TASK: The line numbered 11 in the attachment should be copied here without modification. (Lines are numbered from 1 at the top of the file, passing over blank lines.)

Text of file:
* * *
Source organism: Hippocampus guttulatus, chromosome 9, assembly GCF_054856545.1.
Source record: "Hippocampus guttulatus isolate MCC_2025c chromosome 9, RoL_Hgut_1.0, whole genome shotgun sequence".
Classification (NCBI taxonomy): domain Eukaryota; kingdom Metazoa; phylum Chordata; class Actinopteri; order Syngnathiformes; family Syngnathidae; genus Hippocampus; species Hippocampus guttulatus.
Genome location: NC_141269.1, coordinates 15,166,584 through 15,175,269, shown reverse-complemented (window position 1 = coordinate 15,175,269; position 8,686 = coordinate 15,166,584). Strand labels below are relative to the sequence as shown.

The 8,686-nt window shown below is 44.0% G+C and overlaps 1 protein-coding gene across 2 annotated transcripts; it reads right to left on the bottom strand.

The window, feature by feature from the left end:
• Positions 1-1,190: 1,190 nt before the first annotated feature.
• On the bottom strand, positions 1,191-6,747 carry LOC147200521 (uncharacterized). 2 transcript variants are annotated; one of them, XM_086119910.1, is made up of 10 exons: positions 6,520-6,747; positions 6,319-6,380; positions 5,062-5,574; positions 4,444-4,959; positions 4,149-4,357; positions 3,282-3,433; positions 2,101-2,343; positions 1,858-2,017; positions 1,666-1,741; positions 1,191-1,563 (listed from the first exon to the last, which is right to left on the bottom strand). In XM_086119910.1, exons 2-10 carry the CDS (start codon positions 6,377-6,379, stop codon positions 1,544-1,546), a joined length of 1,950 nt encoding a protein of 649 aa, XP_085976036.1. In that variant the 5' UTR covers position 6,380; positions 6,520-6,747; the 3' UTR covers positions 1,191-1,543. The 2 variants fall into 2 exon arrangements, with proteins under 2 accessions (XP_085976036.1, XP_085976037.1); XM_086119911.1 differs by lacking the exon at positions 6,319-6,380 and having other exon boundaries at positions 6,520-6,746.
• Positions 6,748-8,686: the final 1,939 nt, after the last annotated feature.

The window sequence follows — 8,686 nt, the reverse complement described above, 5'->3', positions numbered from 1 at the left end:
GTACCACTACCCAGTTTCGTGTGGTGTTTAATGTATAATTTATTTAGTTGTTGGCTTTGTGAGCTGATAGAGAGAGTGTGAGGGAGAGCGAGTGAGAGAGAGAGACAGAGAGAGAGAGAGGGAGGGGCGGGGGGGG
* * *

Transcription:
GTACCACTACCCAGTTTCGTGTGGTGTTTAATGTATAATTTATTTAGTTGTTGGCTTTGTGAGCTGATAGAGAGAGTGTGAGGGAGAGCGAGTGAGAGAGAGAGACAGAGAGAGAGAGAGGGAGGGGCGGGGGGGG